Craftsman Bungalow Restoration #26: Making Solid Cabinet Panels and Preparing Ply Parts

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Blog entry by gizmodyne posted 01-17-2010 07:27 AM 7870 reads 0 times favorited 6 comments Add to Favorites Watch
« Part 25: Face Frames for Beginners Part 26 of Craftsman Bungalow Restoration series Part 27: 165 Mortises (Domino-ed Cabinet Boxes) »

My cabinets will have two visible solid panels. In this blog I will show the process I use in panel glue up (for bettor or for worse).

Stock Selection
Although the face frame stack is quartersawn, most of the original end panels in our house are plain sawn.

About a year back a neighbor game me some old growth fir.

This wood was beautiful and will become the most visible panel. I also resawed some old beams to create the stock for the second less visible panel.

I left the stock stickered for a few days before further surfacing.

I always lay my stock out with stickers. Never leave it laying without good air circulation, unless you want a cupped board.

Panel Layout
I set the rough length panels out and played with them until I got a grain pattern that pleased me.

The two center boards are from the same board and the outside boards are from the second board.

I marked a triangle across all four boards to preserve my layout.

I also mark “i” and “o” on the edges. This is a code for jointing. I hold the “i” sides inside towards the fence and the “o” sides outside towards the fence. If the jointer is off from 90 degrees this will create complementary angles that must add back to 180.


Glue up
I have been doing my glue up on my table saw covered by plastic. I only have giant clamps and really need to get some 2 – 3 foot parallel clamps.

Cleaning Glue with a beater chisel
I try to get as much glue as possible. It is a boring step, but easier than cleaning rock hard glue.

I left the panels to dry overnight.

I unclamped the panels and spent some time scraping and sanding them to the following result.

I think the panels will look great in the context of the cabinets.

Preparing Plywood Parts
In order to conserve plywood I drew out a quick cutting plan to conserve the plywood.

A friend came over and helped me support the plywood for the rips. he is interested in learning how to build cabinets and made a few of the crosscuts.

I use a panel sled for all of my crosscuts.

The panels are surfaced and jointed, but I treat each panel like a fresh board by jointing it, ripping to final width plus 1/8”, ripping to final width and then crosscutting to length.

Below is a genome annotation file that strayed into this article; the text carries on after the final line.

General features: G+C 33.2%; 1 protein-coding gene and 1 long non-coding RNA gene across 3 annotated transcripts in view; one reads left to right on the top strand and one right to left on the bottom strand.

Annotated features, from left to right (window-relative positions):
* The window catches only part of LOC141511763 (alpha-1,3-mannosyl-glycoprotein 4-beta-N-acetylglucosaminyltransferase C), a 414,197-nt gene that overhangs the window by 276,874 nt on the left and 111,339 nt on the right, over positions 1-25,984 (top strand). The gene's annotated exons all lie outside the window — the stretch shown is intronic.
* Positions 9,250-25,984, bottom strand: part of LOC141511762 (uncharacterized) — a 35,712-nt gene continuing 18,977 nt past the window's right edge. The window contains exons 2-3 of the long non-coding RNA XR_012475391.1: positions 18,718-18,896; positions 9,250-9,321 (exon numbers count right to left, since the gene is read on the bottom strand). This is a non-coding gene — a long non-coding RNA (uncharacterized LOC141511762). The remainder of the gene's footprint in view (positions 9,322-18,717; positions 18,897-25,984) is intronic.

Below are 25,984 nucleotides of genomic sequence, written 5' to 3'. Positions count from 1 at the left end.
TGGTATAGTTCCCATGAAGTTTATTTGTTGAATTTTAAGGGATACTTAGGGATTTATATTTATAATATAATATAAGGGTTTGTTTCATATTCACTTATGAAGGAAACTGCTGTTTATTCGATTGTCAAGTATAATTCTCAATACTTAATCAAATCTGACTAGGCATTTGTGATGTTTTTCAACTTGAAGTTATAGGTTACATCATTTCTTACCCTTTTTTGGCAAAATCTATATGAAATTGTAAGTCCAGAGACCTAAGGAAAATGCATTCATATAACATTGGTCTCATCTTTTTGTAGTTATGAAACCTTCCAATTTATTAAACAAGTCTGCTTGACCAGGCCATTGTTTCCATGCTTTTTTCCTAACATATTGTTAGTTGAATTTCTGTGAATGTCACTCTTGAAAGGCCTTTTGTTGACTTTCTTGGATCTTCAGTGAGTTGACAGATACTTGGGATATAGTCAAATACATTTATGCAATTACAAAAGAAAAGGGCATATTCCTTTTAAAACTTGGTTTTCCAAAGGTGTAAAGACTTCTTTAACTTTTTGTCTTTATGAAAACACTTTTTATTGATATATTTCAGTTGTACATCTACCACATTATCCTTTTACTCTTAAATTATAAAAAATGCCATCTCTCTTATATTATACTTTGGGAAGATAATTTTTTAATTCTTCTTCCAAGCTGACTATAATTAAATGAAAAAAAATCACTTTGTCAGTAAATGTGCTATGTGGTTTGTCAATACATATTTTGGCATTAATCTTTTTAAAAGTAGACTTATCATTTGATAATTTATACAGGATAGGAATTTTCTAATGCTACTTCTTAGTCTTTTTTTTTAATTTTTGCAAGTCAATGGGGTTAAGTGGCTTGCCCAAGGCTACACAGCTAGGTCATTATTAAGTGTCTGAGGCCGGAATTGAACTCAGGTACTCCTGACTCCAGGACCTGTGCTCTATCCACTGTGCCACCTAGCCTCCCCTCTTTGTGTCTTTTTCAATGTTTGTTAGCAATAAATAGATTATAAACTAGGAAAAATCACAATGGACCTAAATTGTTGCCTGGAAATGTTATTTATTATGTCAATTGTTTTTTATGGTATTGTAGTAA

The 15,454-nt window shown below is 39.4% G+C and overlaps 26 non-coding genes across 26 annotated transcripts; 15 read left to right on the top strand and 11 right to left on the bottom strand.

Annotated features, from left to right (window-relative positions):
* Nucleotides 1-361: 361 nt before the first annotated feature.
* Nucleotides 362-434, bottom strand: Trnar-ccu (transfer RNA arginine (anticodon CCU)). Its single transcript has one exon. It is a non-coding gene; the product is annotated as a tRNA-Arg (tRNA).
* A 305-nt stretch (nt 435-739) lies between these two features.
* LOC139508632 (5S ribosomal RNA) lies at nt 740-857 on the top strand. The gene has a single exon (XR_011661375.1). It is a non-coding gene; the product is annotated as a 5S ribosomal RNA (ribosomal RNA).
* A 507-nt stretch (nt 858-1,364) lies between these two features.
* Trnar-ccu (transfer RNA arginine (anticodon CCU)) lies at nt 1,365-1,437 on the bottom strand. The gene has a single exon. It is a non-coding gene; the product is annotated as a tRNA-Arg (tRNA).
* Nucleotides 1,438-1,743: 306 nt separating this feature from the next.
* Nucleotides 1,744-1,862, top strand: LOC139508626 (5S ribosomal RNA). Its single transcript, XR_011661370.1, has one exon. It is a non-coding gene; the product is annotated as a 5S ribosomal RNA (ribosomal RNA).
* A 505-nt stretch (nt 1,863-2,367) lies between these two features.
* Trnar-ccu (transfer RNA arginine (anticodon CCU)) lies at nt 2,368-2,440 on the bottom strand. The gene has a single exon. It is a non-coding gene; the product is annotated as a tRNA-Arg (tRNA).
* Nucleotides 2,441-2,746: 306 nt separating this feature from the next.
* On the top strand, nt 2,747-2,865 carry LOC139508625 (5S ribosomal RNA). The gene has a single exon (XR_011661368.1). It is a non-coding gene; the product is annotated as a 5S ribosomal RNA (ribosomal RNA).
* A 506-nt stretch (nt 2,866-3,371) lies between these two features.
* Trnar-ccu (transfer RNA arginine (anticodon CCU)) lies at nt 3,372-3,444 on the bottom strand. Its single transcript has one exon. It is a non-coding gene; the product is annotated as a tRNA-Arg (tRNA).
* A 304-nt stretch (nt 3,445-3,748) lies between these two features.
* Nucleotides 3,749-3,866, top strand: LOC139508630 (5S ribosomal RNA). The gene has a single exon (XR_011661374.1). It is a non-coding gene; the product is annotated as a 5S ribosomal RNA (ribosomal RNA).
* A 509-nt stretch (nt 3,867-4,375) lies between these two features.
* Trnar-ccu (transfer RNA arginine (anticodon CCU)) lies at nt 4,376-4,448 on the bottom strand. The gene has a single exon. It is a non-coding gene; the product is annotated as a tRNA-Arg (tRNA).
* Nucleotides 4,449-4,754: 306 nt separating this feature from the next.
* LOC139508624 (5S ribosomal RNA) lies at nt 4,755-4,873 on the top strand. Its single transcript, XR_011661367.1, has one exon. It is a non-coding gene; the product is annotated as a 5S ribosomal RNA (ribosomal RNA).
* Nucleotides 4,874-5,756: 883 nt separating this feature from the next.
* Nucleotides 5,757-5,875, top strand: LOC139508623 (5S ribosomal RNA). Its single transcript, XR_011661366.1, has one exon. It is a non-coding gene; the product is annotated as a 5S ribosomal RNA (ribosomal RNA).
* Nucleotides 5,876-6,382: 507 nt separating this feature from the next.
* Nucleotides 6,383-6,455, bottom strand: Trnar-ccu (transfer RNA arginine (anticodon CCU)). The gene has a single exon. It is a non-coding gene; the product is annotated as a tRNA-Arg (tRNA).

Here are the panels cut to size.

Incidentally I finally tried out the blade that came with my SawStop. I had stored it two years ago without realizing that it was an 80 tooth plywood blade.

The cuts are perfect: splinter and burn free.

I will be using this for all of my ply cuts from now on. Who knew?

*Final Plywood Part Sizes.”
Instead of working from my original drawings, I am working from the face frames. To determine the length of the plywood rails and bottoms. I clamped plywood and solid panel offcuts to the face frame to represent the panels. I used my folding rule to take an exact measurement.

Then I cut all the rails to the correct length at the crosscut sled.

All of the parts are sitting waiting to be joined.

Next time:
Joining cabinet parts.

-- -John "Do I have to keep typing a smiley? Just assume it's a joke."

6 comments so far

View stefang's profile


16752 posts in 3847 days

#1 posted 01-17-2010 01:15 PM

Nice blog! Love crafts style. Looking forward to the next installment. Thanks for the great photos and your time doing the blog.

-- Mike, an American living in Norway.

View Tim Dahn's profile

Tim Dahn

1590 posts in 4078 days

#2 posted 01-17-2010 01:31 PM

Coming along nicely. I just went back and viewed this entire blog, WOW! what you and your wife have accomplished with this restoration is amazing, you should be proud, very proud. Thanks for taking the time to show us all the process.

-- Good judgement comes from experience and experience comes from poor judgement.

View Scott Bryan's profile

Scott Bryan

27250 posts in 4335 days

#3 posted 01-17-2010 03:31 PM

It looks like this project is coming along nicely, Giz. It is great to see you get some help in there as well and “share the knowledge” in the process.

I am looking forward to seeing the next installment in this series.

-- Challenges are what make life interesting; overcoming them is what makes life meaningful- Joshua Marine

View gizmodyne's profile


1780 posts in 4603 days

#4 posted 01-17-2010 04:57 PM


Thanks for reading.

I know that much of this is basic stuff for most woodworkers, but I try to document for the first timers and for myself once I have forgotten what I did in the first place.

-- -John "Do I have to keep typing a smiley? Just assume it's a joke."

View Beginningwoodworker's profile


13345 posts in 4186 days

#5 posted 01-17-2010 10:33 PM

Looks great!

View gizmodyne's profile


1780 posts in 4603 days

#6 posted 01-18-2010 05:03 PM

Thanks CJ

-- -John "Do I have to keep typing a smiley? Just assume it's a joke."

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